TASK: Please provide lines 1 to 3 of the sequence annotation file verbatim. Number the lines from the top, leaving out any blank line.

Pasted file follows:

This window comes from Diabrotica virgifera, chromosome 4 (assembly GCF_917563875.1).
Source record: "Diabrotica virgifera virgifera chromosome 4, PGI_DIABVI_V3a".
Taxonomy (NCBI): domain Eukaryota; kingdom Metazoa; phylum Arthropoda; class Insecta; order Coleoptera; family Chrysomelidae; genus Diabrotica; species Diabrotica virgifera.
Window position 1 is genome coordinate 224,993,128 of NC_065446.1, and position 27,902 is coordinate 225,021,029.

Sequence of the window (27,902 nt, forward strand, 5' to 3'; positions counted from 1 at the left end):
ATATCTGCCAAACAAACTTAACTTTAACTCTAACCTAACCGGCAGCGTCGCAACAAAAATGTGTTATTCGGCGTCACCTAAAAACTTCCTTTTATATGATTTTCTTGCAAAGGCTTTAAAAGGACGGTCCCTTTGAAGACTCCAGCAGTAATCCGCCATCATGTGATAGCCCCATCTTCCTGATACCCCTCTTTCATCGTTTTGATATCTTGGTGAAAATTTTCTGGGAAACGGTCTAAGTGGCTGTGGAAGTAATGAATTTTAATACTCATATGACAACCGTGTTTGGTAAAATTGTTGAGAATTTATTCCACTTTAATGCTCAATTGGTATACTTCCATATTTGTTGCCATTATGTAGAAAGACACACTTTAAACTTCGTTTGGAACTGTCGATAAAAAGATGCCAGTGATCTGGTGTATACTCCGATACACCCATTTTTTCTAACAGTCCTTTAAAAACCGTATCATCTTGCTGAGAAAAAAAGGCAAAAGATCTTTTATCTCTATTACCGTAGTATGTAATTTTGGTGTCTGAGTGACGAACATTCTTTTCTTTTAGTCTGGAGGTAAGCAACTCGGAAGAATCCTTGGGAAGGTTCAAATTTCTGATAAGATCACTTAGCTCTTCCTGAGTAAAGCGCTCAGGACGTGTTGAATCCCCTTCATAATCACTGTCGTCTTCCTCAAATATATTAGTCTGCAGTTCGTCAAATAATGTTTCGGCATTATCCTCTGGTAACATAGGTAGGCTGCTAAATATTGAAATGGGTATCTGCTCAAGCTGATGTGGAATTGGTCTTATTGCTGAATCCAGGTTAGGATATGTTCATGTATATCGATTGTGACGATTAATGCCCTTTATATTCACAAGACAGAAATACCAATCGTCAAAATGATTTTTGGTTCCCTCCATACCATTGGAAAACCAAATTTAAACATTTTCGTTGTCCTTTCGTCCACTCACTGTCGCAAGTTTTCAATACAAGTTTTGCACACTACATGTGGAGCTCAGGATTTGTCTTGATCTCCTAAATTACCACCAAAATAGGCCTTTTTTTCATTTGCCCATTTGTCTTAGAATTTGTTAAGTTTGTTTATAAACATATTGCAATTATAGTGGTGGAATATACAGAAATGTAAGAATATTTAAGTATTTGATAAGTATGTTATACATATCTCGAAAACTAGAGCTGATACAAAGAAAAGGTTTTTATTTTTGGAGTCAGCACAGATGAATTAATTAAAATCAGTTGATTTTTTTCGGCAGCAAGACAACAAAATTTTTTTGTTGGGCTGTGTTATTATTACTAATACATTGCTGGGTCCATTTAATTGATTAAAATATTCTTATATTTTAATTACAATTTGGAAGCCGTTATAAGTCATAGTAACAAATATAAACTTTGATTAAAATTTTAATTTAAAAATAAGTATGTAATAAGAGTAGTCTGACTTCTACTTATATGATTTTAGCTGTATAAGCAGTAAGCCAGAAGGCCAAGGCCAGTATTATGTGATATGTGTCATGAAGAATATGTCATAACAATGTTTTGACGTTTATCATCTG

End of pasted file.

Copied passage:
This window comes from Diabrotica virgifera, chromosome 4 (assembly GCF_917563875.1).
Source record: "Diabrotica virgifera virgifera chromosome 4, PGI_DIABVI_V3a".
Taxonomy (NCBI): domain Eukaryota; kingdom Metazoa; phylum Arthropoda; class Insecta; order Coleoptera; family Chrysomelidae; genus Diabrotica; species Diabrotica virgifera.